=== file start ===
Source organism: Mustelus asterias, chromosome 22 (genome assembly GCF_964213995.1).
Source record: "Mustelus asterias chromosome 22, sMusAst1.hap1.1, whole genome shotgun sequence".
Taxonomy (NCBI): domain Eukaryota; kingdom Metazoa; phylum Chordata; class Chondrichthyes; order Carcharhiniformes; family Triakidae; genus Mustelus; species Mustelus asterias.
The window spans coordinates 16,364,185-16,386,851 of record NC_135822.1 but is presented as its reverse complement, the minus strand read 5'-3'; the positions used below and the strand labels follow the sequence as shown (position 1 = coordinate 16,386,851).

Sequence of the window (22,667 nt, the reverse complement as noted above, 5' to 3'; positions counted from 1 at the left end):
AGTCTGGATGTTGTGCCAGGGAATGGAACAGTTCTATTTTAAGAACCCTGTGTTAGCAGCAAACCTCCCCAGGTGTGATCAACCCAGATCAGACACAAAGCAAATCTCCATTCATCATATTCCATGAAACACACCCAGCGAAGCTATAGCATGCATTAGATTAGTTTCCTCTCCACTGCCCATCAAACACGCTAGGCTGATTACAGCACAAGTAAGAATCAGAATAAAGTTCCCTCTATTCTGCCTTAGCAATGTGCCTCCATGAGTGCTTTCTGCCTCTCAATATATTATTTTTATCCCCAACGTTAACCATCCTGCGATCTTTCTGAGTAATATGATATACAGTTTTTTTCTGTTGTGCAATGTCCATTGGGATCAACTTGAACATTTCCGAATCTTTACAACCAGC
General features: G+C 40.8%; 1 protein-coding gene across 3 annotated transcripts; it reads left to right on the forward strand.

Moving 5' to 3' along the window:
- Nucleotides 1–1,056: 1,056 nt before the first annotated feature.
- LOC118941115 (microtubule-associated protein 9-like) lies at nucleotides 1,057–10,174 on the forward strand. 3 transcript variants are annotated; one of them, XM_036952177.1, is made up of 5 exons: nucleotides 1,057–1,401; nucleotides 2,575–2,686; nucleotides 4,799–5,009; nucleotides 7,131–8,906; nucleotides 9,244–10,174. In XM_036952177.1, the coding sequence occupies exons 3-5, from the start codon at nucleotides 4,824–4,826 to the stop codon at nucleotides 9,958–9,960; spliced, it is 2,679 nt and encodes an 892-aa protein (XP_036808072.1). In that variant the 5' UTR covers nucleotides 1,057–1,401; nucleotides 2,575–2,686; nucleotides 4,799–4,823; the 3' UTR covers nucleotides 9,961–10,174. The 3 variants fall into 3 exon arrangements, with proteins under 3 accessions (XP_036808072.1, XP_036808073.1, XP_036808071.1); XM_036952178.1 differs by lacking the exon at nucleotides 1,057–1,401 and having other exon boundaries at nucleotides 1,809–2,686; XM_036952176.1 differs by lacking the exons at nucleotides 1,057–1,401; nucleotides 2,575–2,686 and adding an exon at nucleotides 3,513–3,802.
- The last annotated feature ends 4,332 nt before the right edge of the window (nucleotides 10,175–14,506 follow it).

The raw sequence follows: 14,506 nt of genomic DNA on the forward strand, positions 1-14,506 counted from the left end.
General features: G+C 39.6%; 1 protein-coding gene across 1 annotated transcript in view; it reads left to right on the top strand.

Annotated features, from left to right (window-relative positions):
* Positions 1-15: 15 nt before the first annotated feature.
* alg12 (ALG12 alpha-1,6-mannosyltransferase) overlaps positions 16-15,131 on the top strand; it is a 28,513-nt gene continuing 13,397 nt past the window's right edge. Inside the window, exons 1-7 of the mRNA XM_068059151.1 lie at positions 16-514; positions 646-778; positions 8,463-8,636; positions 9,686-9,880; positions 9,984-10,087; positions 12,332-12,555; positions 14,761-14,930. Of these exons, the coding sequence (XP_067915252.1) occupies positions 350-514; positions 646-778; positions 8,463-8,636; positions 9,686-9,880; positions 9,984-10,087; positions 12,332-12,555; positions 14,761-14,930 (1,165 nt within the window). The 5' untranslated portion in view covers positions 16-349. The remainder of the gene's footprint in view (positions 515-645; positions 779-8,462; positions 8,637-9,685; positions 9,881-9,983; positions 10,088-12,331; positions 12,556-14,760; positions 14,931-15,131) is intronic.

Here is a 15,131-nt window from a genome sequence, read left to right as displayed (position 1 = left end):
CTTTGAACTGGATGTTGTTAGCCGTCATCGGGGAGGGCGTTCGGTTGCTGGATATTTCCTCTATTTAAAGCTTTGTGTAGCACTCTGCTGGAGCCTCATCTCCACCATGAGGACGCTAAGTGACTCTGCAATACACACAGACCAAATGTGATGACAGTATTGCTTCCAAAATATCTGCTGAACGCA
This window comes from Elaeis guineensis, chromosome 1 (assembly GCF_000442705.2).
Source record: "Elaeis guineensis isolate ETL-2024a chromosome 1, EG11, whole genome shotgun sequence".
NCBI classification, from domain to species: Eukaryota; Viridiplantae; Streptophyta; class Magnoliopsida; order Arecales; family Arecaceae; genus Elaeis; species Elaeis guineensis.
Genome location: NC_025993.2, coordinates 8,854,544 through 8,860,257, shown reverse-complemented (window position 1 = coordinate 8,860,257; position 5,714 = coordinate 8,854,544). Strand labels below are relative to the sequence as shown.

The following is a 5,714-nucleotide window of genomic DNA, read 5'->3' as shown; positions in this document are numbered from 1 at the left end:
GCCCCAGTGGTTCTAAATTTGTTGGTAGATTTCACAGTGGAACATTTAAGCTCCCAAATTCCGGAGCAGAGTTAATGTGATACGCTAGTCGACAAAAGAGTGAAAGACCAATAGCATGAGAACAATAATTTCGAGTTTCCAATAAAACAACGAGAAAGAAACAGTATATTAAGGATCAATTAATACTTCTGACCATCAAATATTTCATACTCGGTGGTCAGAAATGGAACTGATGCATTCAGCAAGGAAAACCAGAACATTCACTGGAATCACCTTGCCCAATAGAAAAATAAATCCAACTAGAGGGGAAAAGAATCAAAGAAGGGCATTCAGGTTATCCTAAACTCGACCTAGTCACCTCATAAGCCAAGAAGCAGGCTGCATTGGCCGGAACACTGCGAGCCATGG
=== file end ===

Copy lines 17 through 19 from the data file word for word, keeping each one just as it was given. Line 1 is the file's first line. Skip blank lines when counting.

Here is a 15,131-nt window from a genome sequence, read left to right as displayed (position 1 = left end):
CTTTGAACTGGATGTTGTTAGCCGTCATCGGGGAGGGCGTTCGGTTGCTGGATATTTCCTCTATTTAAAGCTTTGTGTAGCACTCTGCTGGAGCCTCATCTCCACCATGAGGACGCTAAGTGACTCTGCAATACACACAGACCAAATGTGATGACAGTATTGCTTCCAAAATATCTGCTGAACGCA
This window comes from Elaeis guineensis, chromosome 1 (assembly GCF_000442705.2).